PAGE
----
Markets have been usually segmented on the basis of gender. Due to prevalent social norms, sectors such as automobiles have always targeted men and neglected women as potential consumers. But all that is slowly changing, a new study has revealed.
A study conducted by Lumière Business Solutions, a research and consulting firm, in association with Dainik Bhaskar Group, explored the role of women in the purchase of automobiles.
According to the research, the role of women has changed over the years – from being a non-participant to becoming key influencers in the decision-making process of purchasing a four-wheeler. This study brings a ray of hope with it to change the gender stereotypes prevalent in the automobile market.
The key objectives of the research were to understand the role of women in the purchase of a four-wheeler and the deciding factors around the purchase. It also focused on the media consumption pattern and habits that lead to the purchase.
The research was conducted in Ahmedabad and Jaipur through focus groups as well as interviewing couples. All respondents were taken from the segments NCCS A+, A1, A2 and B1, within the age groups of 25-35 years and 36-45 years, comprising women with careers as well as housewives. Respondents were a mix of intenders and buyers of four-wheelers who read a newspaper at least four times a week.
Kaacon Sethi, Chief Corporate Marketing office, Dainik Bhaskar Group, said, “We wanted to look at markets beyond the traditional metros. Jaipur and Ahmedabad markets are the booming ones. There is very little information about these available to the trade and advertising fraternity.”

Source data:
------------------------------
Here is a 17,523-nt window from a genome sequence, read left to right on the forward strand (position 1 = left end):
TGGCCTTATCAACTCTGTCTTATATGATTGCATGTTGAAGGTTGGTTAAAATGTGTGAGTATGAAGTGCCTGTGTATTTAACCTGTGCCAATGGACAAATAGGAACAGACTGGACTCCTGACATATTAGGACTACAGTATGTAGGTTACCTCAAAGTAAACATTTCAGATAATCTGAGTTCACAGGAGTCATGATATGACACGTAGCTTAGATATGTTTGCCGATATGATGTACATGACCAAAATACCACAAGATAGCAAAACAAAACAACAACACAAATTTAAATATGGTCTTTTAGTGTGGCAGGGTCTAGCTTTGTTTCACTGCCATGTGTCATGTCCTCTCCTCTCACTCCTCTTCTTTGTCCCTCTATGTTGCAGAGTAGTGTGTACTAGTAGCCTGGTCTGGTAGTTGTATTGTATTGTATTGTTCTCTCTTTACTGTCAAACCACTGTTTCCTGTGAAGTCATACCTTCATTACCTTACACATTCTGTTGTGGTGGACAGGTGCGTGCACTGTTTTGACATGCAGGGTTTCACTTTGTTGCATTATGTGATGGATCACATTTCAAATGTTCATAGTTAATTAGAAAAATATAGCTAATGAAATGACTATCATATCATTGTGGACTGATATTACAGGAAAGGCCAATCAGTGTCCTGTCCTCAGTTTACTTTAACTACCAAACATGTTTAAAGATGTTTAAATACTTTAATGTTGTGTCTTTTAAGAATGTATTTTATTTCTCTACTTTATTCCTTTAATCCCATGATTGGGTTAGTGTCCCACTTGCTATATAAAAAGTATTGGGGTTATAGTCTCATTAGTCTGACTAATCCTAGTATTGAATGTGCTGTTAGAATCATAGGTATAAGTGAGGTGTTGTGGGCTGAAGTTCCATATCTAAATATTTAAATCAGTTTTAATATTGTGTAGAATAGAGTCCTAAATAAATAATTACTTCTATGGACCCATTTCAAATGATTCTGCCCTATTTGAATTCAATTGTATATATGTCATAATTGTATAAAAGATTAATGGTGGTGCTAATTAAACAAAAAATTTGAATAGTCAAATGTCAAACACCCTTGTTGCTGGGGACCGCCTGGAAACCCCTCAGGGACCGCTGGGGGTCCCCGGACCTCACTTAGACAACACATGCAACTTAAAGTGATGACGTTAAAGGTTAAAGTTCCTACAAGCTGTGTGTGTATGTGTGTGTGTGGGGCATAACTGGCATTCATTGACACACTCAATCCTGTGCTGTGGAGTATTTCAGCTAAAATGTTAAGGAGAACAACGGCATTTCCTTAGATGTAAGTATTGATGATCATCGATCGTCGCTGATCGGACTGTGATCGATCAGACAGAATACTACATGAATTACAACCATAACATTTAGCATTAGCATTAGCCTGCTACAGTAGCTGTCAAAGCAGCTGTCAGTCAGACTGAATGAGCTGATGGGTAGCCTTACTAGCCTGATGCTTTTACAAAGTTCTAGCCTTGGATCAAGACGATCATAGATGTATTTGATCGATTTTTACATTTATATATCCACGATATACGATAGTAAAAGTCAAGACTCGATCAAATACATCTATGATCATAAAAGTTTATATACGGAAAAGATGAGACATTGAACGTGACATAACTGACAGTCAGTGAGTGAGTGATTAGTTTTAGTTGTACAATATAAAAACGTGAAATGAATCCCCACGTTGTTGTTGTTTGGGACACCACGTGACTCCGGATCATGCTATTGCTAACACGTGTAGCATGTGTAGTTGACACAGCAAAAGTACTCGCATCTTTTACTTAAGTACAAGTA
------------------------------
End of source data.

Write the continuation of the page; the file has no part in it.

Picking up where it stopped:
The research revealed that women have become active ‘partners’ in the decision-making process of buying a car. They play an important participative role as a ‘sounding board’ across several parameters and actively leverage the internet to help in informed decision-making.
“From participating as a colour picker and celebrating the arrival of a four-wheeler, women have evolved to become a critical ally in the decision making and a risk-mitigator. It is a very important change in the markets beyond the metros,” Sethi added.
Satyajit Sengupta, Chief Corporate Sales and Marketing Officer, Dainik Bhaskar Group, said, “The research has revealed some important nuances of how the role of women continues to evolve as a key influencer in the decision-making process of high-value purchases made by a family, including an automobile. Gone are the times when women would not even considered to express their opinions in important family or domestic decisions. And rather today, they are being seen to be playing a strong supportive role in every choice being made within the family.
This is a key takeaway to be used in creating targeted communications for automobile and other high-value purchases which were earlier thought to be made by men. The women are the influencers who are backing final purchase decisions and hence cannot be ignored in any communication by corporates.”
Commenting on the research, Deepa Soman, Managing Director, Lumière Business Solutions, said, “An interesting observation of the research has been the changing mindset of women and their eagerness and enthusiasm in undertaking research in the form of information and deals around car purchase through the internet and other media, to support the husband’s decision towards final purchase. Women, whether housewives or professionals, are being seen to be proactively taking on more responsibility, influencing the right choice aligned to the entire family’s needs. I believe, in a way, this signifies a certain ‘soft power’ that the family may not fully acknowledge but is definitely indispensible in the ultimate car-purchase decision. For advertisers, this changing role and mindset can be a mine of information to be used and explored further.”